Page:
On a psychological level, a study conducted on 181 females who had been in contact with the law, intended to assess the feelings and emotions experienced by the participants. What the research found was that these girls all shared common low self image, as attributed to poor relations with those around them, the fact that there were less readily available opportunities for the girls, lead them towards various violent offences (Konopka, 1966).This notion of injustice in terms of female opportunities is one which has also been applied by various theorists throughout the decades when explaining female criminality; it took on a turn towards socio-structural causes as it was discovered that the blaming the individual was too simplistic (McIvor, 2004). One of the earliest of these was proposed by Adler in 1975 known as the Emancipation Theory.
She argued that in and around the 1970’s the role of women changed alongside the women’s movements, women became much more independent and they were encouraged to become more career driven. This meant women were now being given the same opportunities as men on a criminal level. Using the UCR statistics Adler showed how between 1960 and 1972 there was a 277% increase in female offending (Curran & Renzetti, 2001), additionally the crimes they were being charged with were of higher violent degree. The conclusion she drew was that women were now committing crimes previously associated with male offending, theorising that women were once again trying to compete with men and that their newly found freedom in society is what drew them towards violent crimes.As women were embracing the new liberal circumstances they were being presented with, it encouraged them to drive for the better positions in jobs, criminal gangs and so forth and with that came a need to be more forceful and hardheaded in order to achieve one’s goals (Islam, Banarjee & Khatun, 2014). These theories have gathered empirical data by academics such as Sutherland and Cressey (1970) who showed that societies where women are closely supervised and have little to no freedom have low arrest rates of women, whereas in places where women have more liberty there were higher arrest rates amongst violent crimes.
Findings like these indicate that there is an underlying issue whereby when women are encouraged to strive for the same as men, yet the societal circumstances encourages them to take a pathway of crime to obtain their goals. The concept discussed above has been coined strain theory; Broidy and Agnew (1997) examined how strain theory offers an insightful look into explaining female offending. They argue much like previously discussed socio-structural theories, that due to the changing nature of society, whereby women went from being housewives to being encouraged to strive for the same goals as men, womens goals and desires changed. More and more women were living alone, being single mothers and getting the same education as men (Adler, 1975), so whilst their own goals were changing, they were still being faced with societal structures making their pathway to success harder than that experienced by men (Broidy and Agnew, 1997).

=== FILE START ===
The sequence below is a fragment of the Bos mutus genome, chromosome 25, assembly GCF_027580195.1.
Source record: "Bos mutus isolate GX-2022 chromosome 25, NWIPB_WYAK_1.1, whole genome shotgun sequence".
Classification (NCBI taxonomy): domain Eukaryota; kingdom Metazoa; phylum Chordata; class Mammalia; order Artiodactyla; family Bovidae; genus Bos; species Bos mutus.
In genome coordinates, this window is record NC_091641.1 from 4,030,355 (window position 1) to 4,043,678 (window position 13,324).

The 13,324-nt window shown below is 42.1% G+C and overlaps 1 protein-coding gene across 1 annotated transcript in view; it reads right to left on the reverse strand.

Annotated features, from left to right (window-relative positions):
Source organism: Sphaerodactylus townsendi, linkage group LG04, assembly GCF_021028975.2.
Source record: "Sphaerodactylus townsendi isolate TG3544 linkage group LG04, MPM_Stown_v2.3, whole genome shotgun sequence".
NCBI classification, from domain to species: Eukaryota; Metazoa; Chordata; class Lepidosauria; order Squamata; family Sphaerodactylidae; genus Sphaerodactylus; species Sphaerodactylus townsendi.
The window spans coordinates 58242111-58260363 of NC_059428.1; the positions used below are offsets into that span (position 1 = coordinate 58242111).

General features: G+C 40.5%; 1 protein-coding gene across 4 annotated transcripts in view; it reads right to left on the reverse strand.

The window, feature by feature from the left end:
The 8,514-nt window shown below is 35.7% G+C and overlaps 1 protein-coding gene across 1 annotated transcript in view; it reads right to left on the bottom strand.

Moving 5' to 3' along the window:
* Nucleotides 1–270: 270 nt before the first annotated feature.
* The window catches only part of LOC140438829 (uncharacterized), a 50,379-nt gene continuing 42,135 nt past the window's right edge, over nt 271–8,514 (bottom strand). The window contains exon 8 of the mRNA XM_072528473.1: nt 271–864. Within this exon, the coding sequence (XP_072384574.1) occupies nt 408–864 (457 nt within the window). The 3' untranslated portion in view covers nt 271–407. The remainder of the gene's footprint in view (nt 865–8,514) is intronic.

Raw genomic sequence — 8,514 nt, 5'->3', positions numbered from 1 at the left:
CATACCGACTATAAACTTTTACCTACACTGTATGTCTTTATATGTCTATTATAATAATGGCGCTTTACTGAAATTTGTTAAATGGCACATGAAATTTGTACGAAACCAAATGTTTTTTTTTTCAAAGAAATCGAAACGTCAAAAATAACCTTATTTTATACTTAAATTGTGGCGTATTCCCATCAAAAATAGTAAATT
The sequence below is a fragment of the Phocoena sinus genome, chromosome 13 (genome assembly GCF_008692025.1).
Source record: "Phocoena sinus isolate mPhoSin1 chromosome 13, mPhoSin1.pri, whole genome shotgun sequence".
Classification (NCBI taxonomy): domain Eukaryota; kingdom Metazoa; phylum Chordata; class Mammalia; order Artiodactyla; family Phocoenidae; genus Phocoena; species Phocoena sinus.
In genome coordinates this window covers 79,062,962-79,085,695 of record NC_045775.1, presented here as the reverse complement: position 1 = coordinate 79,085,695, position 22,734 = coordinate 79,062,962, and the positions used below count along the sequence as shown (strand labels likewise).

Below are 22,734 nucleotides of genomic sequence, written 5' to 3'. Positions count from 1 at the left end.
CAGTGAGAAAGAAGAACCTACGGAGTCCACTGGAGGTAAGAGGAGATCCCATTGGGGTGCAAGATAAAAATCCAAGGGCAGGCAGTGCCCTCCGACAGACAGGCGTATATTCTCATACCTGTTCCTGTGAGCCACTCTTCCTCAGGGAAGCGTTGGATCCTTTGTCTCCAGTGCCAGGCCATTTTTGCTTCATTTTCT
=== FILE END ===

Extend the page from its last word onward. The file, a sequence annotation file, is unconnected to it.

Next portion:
When one’s goals and one’s ability to achieve those goals do not line up, a strain occurs and an individual will look to crime as a way to correct the injustice done to them. This theory explains female criminality when focusing on those who kill for monital purposes, which will be discussed further on through more modern theories. To this day full time male employees in the US earn $51,640, whilst women are only earning $41,554 (Miller, 2017) on average annually. This shows differences in how men and women are treated, whilst what is expected of them both is similar, which fosters an environment where women commit violent crimes in order to relieve the so called strain.A shift in how academics investigated the explanations of violent female offences, looking towards examining their motivations rather than looking at the causes of their behaviour.
Holmes and Holmes (2010) proposed a typology which classified serial killers into four categories: hedonistic (individuals who are driven for a desire for profit; this can be in form of money or property), powerseeker (individuals who have a desire to be in control of who gets to live and who should die), visionary (individuals who follow the commands given to them by hallucinations) and missionary (those who are out to eradicate those they deem undesirable from the world). Various studies have found supporting evidence for these typologies and have consistently found similar trends in what seems to motivate female serial killers. Upon examination of 64 female serial killers revealed that 49.2% were hedonistic, 20.